All of the responses summarize the central tendency of a data set, however the mean (average value) is most commonly used for continuous parametric data. High/low values might be useful if you want to indicate volatility, as with the stock market. However, in awhile we will introduce a preferable measure of "volatility," better known in science as a standard error. The median is the middle number in a list of raw data. The median might represent the average value fairly well if the data are normally distributed, but it is more analytical to use the mean. The mode is the number that is repeated most often. The mode may or not reflect the central tendency accurately.

Compute the mean values

Thank goodness for spreadsheets. To follow along in Excel you might copy the data and paste into a new worksheet with cell B1 selected. To eventually plot the data we want the plotted variables to be adjacent, either in columns or in rows as we have it here. Copy row 1 headed by "week," and paste it into row 16.

In this example, to compute the mean for each of the seven data sets label the next row in your spreadsheet as "means." To keep it simple, format the cells to display 1 decimal place as shown (Format/Cells.../Number). The program retains full precision regardless of what you display. Next, type the formula =average( ) into the highlighted cell, place the cursor between the parentheses, and select the data in column C. The relative formula will read "=average(C3:C14)." Hit ENTER or RETURN and you should see a value of 1.2 in cell C16 (1.183333333, with full precision). Copy the formula (copy cell C16) and paste it into the remaining cells in row 16, or select cells C16:I16 and fill right (control-R).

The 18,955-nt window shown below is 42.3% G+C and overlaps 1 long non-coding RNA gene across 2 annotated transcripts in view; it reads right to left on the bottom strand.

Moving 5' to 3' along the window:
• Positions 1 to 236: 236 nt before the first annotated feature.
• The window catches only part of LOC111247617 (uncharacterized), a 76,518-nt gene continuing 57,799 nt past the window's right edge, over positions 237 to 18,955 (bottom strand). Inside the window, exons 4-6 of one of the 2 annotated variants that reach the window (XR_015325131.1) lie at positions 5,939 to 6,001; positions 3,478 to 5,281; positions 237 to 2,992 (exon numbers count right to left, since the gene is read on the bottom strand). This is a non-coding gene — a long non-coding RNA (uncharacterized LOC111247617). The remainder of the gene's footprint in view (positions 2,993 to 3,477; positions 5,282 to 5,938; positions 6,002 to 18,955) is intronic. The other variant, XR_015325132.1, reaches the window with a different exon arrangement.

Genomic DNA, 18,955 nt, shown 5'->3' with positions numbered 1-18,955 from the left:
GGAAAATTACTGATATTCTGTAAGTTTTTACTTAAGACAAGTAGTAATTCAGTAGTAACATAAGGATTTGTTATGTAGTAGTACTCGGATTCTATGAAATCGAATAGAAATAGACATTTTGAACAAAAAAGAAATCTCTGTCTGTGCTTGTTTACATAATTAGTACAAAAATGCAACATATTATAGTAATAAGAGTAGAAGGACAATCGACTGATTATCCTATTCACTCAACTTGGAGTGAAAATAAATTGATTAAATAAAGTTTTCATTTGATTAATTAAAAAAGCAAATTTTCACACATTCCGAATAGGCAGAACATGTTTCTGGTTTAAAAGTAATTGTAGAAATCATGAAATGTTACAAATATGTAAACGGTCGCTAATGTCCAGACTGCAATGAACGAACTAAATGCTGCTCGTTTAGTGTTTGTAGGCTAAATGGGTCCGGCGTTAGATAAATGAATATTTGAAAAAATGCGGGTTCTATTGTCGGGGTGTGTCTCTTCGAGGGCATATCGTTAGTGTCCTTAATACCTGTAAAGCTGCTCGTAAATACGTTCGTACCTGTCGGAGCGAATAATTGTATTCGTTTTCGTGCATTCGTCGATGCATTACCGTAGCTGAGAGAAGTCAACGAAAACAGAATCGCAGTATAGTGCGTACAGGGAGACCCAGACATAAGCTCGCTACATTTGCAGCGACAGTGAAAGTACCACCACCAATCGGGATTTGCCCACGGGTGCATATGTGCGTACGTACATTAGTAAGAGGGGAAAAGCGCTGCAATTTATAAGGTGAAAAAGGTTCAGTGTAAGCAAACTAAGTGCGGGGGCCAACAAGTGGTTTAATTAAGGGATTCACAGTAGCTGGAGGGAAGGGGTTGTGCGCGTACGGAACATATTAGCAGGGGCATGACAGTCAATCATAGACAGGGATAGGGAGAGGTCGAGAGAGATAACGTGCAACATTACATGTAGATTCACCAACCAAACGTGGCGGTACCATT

If we had the data in columns instead of rows we would want the column containing the independent variable to be in the left column. Which variable, time or height, should be in the right column?

time
height

Previous conclusions

Time is the independent variable, to be plotted on the x axis; height (a measured quantity) is a dependent variable, to be plotted on the y axis. The logical choice for plotting continuous parametric variables is a scatter plot (XY scatter), not a line, column, or other type graph. A scatter plot of raw data is useful when one is interested in correlations between variables. The other common plot type, used when the independent variable is a categorical variable, is a column graph; other plot types are seldom used in science.